Homemade explosives ready for use were found on Wednesday in an unoccupied flat near Paris, judicial sources said, according to AFP.
Gas canisters and electric wiring were also found in the flat in Villejuif, a suburb south of the French capital. Two men were arrested nearby, the sources said.
The explosive, known by the initials TATP, is notoriously used by the Islamic State (ISIS) jihadist group, which has repeatedly targeted France in recent years.
Police also found ingredients that can be used to produce TATP as well as papers written in Arabic, according to the AFP report.
Anti-terror prosecutors have opened an investigation, sources close to the probe said. One of the two arrested men, aged 36 and 47, is the owner of the flat, they added.
Paris police said a man who works at the apartment block had alerted police to “suspect items” in the apartment.
The ISIS cell that was behind twin attacks that claimed 16 lives in Barcelona and Cambrils, Spain, last month had been preparing TATP, the news agency noted.
Investigators probing a house that been wrecked by an explosion found acetone and other TATP ingredients, as well as 120 butane canisters and detonators.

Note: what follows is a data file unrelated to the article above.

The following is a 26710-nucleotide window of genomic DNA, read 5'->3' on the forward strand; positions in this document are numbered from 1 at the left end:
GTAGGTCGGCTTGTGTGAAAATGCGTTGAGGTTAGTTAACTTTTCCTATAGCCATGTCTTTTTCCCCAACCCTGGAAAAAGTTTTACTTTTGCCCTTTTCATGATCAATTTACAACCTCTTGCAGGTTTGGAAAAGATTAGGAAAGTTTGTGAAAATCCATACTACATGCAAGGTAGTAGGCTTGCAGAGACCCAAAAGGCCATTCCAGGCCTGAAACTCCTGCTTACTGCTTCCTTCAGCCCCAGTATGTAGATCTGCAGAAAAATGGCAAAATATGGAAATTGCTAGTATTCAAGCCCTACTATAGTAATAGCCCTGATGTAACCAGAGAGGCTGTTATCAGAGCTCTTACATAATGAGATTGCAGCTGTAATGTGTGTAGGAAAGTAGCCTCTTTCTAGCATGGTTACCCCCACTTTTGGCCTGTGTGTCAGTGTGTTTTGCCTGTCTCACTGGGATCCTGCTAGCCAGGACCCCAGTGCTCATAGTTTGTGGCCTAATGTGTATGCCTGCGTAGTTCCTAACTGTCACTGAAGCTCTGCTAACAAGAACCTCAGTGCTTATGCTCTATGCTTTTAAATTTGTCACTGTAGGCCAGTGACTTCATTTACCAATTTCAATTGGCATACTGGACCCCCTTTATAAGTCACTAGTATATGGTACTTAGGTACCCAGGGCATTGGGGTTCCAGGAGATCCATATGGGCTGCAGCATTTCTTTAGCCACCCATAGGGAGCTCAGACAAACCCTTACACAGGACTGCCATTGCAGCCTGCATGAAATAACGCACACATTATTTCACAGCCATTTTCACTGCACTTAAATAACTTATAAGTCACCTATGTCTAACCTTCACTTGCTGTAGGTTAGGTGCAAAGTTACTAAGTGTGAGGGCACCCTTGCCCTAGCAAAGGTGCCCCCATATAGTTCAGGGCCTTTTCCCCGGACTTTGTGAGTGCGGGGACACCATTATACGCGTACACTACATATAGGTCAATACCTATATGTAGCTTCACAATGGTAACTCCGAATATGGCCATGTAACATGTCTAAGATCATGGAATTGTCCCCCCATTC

The car used by the assailants in Cambrils had been in the Paris area less than a week before the attacks, but a source close to the probe stressed, “At this stage there is nothing to link the discovery of these items (in Villejuif) to the Catalonia cell.”
France remains under a state of emergency which has been in place since ISIS terrorists carried out an attack in Paris in November 2015, leaving 130 people dead.
Since that attack and last year’s truck attack in Nice that killed 86, France has suffered a string of smaller assaults mainly targeting security forces.
Last month, a man armed with a knife attempted to enter the Eiffel Tower and attack a soldier.
As he made his way through the security guards, he yelled, "Allahu Akbar!" Some of the soldiers guarding the tower immediately ordered the suspect to drop his weapons, and he did so without attacking anyone.
In February, a knife-wielding terrorist attacked French soldiers at the Louvre.